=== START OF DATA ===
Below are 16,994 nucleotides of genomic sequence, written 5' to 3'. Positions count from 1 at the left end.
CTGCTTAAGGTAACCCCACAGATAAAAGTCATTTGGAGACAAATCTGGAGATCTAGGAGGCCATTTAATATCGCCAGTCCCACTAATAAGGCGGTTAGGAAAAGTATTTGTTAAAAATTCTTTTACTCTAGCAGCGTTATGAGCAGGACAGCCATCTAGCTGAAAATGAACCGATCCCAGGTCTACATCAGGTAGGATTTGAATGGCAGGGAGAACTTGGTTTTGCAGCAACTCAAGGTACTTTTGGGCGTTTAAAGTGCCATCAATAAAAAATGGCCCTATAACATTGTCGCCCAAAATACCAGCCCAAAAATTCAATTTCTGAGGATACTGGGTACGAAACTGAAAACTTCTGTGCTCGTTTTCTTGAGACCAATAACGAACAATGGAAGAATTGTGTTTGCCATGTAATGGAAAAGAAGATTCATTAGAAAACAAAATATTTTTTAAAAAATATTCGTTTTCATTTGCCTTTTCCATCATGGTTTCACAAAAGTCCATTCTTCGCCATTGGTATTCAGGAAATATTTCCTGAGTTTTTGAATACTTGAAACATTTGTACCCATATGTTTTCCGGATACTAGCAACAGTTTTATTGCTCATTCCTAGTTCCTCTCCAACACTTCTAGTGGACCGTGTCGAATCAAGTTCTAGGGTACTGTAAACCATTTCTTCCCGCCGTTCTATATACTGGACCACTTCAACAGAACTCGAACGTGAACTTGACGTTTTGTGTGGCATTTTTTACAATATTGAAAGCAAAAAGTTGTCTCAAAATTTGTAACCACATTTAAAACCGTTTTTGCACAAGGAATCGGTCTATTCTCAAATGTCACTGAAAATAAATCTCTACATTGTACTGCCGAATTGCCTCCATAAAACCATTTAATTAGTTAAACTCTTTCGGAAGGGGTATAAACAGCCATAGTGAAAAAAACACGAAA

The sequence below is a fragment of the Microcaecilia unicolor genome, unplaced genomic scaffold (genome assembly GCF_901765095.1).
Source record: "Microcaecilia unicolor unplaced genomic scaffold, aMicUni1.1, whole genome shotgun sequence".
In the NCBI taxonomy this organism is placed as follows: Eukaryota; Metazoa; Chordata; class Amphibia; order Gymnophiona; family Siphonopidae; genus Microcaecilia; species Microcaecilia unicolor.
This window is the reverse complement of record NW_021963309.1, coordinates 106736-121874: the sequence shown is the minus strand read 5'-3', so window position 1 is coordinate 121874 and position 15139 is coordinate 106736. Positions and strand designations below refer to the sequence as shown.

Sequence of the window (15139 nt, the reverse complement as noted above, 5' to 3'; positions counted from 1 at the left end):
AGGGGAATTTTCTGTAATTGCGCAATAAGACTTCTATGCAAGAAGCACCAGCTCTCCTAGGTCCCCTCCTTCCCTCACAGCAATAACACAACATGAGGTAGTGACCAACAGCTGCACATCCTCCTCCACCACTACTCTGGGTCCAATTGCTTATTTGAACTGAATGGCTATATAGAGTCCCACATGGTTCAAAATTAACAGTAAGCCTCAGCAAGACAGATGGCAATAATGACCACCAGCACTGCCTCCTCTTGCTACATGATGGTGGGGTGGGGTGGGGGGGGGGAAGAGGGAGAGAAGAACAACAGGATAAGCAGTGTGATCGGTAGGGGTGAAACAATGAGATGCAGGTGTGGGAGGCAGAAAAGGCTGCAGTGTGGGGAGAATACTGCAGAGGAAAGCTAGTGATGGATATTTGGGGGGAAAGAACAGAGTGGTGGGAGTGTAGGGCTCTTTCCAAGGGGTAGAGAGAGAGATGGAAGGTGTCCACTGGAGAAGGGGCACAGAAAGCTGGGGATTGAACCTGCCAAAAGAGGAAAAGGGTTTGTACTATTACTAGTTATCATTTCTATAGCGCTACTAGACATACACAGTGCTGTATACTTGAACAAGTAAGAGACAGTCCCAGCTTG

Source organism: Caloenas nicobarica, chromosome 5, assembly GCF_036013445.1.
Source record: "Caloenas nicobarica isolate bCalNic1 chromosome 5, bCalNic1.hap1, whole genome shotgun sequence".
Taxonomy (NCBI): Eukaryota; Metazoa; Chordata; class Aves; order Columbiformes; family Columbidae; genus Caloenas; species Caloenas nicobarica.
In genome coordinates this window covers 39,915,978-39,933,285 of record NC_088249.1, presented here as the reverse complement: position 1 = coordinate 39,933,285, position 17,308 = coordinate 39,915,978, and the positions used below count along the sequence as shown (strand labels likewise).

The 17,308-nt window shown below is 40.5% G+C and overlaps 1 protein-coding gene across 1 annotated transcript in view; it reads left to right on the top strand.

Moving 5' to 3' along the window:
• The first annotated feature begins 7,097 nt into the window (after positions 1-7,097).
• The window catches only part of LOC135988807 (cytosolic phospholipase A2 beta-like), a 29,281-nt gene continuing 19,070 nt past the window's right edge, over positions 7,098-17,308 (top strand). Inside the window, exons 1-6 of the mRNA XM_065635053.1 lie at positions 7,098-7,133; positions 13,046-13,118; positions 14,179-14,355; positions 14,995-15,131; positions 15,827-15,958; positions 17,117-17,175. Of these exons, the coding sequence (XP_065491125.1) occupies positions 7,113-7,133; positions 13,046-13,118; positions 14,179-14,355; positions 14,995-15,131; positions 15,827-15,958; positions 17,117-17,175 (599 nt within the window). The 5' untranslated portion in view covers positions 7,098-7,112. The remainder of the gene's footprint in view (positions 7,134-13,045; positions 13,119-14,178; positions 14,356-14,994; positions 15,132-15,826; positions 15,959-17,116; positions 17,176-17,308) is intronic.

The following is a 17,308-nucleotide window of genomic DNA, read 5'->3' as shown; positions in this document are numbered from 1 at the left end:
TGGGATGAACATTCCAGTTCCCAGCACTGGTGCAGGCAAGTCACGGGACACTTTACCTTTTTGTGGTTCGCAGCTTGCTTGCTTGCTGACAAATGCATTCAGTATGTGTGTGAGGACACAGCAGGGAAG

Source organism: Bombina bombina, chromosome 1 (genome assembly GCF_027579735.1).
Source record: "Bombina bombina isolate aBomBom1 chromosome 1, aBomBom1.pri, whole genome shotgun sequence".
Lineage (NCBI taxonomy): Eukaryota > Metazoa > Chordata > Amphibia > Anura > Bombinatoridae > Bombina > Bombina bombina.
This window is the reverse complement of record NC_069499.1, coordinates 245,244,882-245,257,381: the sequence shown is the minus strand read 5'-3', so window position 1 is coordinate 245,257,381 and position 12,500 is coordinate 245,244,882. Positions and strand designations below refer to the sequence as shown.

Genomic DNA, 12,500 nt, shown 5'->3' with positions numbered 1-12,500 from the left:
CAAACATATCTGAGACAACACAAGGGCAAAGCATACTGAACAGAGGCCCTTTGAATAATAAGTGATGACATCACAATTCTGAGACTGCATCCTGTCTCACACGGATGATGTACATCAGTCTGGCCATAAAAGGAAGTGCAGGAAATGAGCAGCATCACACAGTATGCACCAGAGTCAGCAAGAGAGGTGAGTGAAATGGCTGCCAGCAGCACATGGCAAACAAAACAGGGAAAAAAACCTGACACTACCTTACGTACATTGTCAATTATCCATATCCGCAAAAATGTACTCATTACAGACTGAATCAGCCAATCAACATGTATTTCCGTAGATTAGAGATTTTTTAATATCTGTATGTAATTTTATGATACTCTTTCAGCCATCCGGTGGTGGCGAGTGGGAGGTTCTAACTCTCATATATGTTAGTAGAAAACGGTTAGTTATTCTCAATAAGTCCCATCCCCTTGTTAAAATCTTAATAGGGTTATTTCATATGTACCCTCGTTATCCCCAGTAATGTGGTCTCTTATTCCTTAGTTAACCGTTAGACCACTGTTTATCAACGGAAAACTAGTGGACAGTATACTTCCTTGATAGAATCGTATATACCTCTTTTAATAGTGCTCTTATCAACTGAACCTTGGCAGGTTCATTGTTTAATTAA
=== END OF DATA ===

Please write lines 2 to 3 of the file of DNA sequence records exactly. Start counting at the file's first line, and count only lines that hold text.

CTGCTTAAGGTAACCCCACAGATAAAAGTCATTTGGAGACAAATCTGGAGATCTAGGAGGCCATTTAATATCGCCAGTCCCACTAATAAGGCGGTTAGGAAAAGTATTTGTTAAAAATTCTTTTACTCTAGCAGCGTTATGAGCAGGACAGCCATCTAGCTGAAAATGAACCGATCCCAGGTCTACATCAGGTAGGATTTGAATGGCAGGGAGAACTTGGTTTTGCAGCAACTCAAGGTACTTTTGGGCGTTTAAAGTGCCATCAATAAAAAATGGCCCTATAACATTGTCGCCCAAAATACCAGCCCAAAAATTCAATTTCTGAGGATACTGGGTACGAAACTGAAAACTTCTGTGCTCGTTTTCTTGAGACCAATAACGAACAATGGAAGAATTGTGTTTGCCATGTAATGGAAAAGAAGATTCATTAGAAAACAAAATATTTTTTAAAAAATATTCGTTTTCATTTGCCTTTTCCATCATGGTTTCACAAAAGTCCATTCTTCGCCATTGGTATTCAGGAAATATTTCCTGAGTTTTTGAATACTTGAAACATTTGTACCCATATGTTTTCCGGATACTAGCAACAGTTTTATTGCTCATTCCTAGTTCCTCTCCAACACTTCTAGTGGACCGTGTCGAATCAAGTTCTAGGGTACTGTAAACCATTTCTTCCCGCCGTTCTATATACTGGACCACTTCAACAGAACTCGAACGTGAACTTGACGTTTTGTGTGGCATTTTTTACAATATTGAAAGCAAAAAGTTGTCTCAAAATTTGTAACCACATTTAAAACCGTTTTTGCACAAGGAATCGGTCTATTCTCAAATGTCACTGAAAATAAATCTCTACATTGTACTGCCGAATTGCCTCCATAAAACCATTTAATTAGTTAAACTCTTTCGGAAGGGGTATAAACAGCCATAGTGAAAAAAACACGAAA

The sequence below is a fragment of the Microcaecilia unicolor genome, unplaced genomic scaffold (genome assembly GCF_901765095.1).